Meet the Teacher: Jada Caldarera

Welcome to Meet the Teacher – CodeMonkey’s blog segment where teachers from all over the world share their experiences on what it’s like being an educator. Today’s post features Jada Caldarera who is a 6-8th Grade Applied Technology Teacher at Moss Bluff Middle School in Lake Charles, CA.

“I decided to become a teacher because I have always enjoyed working with kids.  My students bring so much joy into my life.  I have taught middle school for 13 years.  During this time I have grown as a teacher and learned a lot from my students.

A teacher should be a life-long learner.  Being a connected educator helps me stay in the loop about what my students need to learn.  Technology has a direct impact on the workplace, and each day my goal is to prepare my students for what is to come.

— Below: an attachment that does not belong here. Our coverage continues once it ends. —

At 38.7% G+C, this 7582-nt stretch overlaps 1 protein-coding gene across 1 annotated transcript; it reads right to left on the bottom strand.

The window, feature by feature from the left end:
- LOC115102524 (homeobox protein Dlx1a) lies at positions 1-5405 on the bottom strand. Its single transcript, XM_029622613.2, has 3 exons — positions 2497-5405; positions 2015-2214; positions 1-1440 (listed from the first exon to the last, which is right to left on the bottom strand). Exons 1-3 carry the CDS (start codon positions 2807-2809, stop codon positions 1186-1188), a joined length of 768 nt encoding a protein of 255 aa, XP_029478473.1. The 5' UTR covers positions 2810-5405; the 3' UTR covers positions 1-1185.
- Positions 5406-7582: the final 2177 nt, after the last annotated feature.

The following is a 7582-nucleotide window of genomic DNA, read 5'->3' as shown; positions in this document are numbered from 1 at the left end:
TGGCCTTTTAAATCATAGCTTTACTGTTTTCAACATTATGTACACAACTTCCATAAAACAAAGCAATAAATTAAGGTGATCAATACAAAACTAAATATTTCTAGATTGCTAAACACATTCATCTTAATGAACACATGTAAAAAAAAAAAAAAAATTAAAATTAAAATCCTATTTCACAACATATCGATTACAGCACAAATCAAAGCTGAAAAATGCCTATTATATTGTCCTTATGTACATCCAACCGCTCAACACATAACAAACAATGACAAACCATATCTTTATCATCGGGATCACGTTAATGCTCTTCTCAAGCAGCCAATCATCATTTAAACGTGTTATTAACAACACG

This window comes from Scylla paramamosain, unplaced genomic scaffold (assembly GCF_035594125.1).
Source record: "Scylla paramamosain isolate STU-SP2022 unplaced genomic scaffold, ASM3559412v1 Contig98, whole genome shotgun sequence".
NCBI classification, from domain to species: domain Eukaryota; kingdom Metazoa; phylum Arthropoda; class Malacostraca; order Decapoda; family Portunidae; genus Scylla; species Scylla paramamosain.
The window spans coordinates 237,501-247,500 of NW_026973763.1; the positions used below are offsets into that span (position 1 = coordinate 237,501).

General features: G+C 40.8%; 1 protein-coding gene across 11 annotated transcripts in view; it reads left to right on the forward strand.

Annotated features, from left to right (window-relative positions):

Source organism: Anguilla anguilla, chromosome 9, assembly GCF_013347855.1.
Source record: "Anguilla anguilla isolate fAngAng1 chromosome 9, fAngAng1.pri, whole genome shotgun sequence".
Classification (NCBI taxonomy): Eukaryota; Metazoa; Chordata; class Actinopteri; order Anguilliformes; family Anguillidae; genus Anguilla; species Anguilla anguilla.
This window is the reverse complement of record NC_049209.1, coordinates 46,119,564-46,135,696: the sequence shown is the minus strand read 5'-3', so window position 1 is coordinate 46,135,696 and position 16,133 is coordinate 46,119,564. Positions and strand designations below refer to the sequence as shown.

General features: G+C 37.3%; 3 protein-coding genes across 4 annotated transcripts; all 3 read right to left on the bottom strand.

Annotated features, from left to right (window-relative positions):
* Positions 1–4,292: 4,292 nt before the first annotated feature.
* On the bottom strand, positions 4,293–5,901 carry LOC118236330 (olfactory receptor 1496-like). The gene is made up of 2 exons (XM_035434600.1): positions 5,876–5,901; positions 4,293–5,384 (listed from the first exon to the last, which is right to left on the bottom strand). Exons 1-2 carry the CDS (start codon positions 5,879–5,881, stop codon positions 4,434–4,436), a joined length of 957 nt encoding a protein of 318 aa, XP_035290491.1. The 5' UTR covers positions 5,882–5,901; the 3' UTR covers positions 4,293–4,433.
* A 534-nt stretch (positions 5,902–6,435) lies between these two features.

Kids are open to new ideas and inventions.  As we grow older, we sometimes lose this acceptance for change and we stick to what we are comfortable with.  I love how the younger generation craves to learn new things.  My students inspire and challenge me to be open to new things too. 

It’s important to me that my students know that I care for them and I want them to be successful.  I want them to be ready for what is ahead in high school and beyond.  They should leave my class ready to face the future. 

Every expert started at the bottom at one time in their life.  We eventually grow and become better at what we practice.  Infusing technology in the classroom happens the same way.  We start small and eventually get better.  Technology has a way of engaging the students and increasing their desire to learn.  It also presents its challenges at times.  Overcoming these challenges help us grow and become better though. 

My students love to code.  They view coding as fun, but I see it as learning.  It’s a win-win for both of us!  Coding allows students to think deeply and allows them to make connections.  It involves problem solving in a fun way.  And over time they learn about computer programming.  Hopefully one day my students will use this to their advantage in their career.”